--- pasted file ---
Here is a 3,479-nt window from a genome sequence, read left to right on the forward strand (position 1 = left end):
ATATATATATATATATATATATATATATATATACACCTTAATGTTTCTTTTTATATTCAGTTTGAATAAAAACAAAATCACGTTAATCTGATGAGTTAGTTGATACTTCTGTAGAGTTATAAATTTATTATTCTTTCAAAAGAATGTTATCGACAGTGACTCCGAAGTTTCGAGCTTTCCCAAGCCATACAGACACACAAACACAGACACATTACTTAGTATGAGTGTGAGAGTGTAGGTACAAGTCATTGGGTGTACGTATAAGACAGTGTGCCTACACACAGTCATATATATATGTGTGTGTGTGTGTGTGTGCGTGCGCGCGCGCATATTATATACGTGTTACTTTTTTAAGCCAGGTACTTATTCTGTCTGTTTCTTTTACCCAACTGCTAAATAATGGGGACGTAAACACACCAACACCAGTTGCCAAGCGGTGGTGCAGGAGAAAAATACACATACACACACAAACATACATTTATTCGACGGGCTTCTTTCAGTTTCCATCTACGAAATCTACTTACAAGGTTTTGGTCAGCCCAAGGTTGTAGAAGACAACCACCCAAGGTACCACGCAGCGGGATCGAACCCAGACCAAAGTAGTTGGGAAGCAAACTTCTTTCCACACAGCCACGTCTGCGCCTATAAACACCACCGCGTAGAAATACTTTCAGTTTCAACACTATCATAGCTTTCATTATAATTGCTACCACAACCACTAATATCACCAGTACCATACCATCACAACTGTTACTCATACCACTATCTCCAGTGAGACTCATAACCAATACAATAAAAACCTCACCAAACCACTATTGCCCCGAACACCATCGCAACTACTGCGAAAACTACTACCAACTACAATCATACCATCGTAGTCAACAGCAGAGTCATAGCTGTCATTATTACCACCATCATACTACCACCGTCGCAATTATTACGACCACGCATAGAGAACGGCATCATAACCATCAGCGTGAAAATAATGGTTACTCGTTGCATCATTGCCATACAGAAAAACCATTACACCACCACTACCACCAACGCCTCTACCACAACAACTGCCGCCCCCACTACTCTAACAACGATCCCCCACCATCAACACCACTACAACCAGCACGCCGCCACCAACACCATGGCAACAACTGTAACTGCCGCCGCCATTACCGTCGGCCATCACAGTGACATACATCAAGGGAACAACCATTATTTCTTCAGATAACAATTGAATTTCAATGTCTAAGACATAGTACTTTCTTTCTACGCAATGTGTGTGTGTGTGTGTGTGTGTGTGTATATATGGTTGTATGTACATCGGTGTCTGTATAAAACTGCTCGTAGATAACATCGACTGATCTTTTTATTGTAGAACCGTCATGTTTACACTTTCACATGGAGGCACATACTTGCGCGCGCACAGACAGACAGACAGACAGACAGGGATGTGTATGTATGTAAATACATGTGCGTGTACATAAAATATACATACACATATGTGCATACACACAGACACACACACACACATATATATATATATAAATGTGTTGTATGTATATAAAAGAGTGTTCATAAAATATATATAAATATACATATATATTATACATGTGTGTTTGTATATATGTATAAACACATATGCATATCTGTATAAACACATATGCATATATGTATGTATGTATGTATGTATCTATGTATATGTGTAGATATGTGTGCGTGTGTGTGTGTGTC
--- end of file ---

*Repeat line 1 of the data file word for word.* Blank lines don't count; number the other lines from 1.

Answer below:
Here is a 3,479-nt window from a genome sequence, read left to right on the forward strand (position 1 = left end):